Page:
January 5, 2012

ORIN KERR: Originalism and Civil Damages For Fourth Amendment Violations:

Originalists are often opposed to the exclusionary rule, the rule that evidence obtained in violation of the Fourth Amendment cannot be used in court. The exclusionary rule was made up by 19th and 20th century judges, the argument runs. At common law, the remedies for violations of search and seizure law were civil damages against the officers, not exclusion of evidence. Because the Fourth Amendment is widely recognized to have adopted and endorsed those cases, such as Entick v. Carrington (1765), the exclusionary rule must be abolished. It simply is not part of the original Fourth Amendment remedies observed in cases like Entick.

I’m not entirely sure that’s correct, but let’s assume it is. Here’s my question: If you’re an originalist, does that mean that you think the Constitution guarantees the civil remedies that existed at common law for search and seizure violations? Put another way, can modern judges change the civil remedies that were available at common law for constitutional violations? Or is there a civil remedies scheme that must be available under an originalist understanding of the Fourth Amendment?

I ask that in part because I often encounter a very strange disconnect when originalists discuss the exclusionary rule versus civil damages as a means of enforcing the Fourth Amendment. In discussing the exclusionary rule, most originalists contend that the Fourth Amendment can only be enforced as it was at common law. On the other hand, in discussing civil damages, self-described originalists often seem to go all living constitutionalist: Suddenly the scope of civil damages is just a question of policy, not originalism, and often that means inventing new limitations on damages or following Warren Court-era precedents that did so. I’m curious: Is there a genuine way to reconcile these two sets of beliefs?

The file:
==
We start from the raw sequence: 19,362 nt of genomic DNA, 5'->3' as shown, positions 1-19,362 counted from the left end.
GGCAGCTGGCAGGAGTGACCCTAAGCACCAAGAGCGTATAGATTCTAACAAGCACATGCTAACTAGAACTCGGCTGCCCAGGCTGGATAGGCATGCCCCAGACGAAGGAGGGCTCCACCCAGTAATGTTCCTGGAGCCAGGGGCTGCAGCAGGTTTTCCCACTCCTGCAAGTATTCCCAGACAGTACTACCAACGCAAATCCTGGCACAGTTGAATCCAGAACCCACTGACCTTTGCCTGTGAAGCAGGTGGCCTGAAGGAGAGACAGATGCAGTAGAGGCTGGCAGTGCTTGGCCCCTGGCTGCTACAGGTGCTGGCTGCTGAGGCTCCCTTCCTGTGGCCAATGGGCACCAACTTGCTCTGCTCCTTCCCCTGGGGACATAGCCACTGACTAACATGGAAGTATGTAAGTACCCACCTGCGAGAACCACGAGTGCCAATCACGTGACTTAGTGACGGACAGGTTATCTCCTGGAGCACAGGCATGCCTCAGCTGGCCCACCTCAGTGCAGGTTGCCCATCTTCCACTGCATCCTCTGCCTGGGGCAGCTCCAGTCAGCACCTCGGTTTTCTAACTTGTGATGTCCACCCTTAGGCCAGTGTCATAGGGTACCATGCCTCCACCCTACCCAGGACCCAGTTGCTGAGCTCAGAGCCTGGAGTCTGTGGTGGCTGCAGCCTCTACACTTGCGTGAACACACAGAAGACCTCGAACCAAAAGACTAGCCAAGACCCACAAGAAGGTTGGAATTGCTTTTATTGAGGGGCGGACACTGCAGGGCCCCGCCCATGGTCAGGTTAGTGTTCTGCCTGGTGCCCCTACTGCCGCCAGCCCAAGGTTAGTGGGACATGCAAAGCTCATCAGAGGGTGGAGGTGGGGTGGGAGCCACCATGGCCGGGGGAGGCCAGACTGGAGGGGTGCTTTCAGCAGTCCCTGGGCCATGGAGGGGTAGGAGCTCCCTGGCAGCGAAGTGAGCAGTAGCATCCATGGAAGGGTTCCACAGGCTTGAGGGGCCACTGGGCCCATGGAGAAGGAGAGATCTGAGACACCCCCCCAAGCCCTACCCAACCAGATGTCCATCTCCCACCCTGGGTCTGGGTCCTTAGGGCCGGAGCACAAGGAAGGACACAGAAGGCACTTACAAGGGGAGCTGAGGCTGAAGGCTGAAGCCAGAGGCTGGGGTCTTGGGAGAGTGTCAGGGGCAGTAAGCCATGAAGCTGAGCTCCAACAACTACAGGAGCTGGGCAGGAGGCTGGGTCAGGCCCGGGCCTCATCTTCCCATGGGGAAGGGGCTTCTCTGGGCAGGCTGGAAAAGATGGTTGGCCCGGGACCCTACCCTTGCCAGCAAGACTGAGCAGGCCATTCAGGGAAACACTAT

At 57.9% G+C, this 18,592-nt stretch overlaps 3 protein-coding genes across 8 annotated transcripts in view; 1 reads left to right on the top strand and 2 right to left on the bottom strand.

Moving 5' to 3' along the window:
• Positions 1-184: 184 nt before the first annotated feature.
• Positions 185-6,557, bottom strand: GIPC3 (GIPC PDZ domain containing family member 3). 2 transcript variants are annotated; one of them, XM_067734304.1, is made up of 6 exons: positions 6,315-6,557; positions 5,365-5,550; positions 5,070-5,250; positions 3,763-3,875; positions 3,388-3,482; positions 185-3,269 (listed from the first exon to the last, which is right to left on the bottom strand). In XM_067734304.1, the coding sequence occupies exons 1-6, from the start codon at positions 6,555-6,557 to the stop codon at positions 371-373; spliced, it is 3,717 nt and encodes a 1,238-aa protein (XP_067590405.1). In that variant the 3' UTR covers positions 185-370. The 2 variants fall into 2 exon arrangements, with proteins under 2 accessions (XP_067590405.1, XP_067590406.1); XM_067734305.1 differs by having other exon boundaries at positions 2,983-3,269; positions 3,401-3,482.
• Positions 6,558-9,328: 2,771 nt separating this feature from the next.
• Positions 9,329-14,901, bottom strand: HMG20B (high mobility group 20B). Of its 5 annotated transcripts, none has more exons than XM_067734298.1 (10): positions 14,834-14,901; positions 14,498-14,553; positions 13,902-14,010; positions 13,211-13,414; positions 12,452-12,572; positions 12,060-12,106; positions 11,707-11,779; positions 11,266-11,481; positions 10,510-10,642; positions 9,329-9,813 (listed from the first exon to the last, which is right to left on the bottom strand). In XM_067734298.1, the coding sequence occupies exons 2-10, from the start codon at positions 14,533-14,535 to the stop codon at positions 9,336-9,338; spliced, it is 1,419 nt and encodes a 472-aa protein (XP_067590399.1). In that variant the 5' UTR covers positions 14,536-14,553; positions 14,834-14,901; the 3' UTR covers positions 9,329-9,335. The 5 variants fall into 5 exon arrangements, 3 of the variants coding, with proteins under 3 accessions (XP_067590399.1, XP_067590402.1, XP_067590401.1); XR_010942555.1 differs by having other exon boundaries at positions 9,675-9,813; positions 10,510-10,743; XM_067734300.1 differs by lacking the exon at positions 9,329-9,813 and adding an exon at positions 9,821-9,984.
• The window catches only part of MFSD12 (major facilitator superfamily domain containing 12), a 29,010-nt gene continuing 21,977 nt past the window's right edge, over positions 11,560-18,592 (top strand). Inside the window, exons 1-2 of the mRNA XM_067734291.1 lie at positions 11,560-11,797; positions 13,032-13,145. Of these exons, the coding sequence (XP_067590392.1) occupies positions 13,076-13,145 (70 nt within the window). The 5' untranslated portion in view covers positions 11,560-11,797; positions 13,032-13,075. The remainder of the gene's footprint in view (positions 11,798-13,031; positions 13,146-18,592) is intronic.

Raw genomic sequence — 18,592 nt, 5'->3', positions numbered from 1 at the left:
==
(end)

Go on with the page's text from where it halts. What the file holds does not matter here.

I believe that official immunity is the worst example of judicial activism extant, with no mooring in the Constitution and little basis in the common law. I actually think that a lot of originalists think that, but perhaps I’m mistaken.

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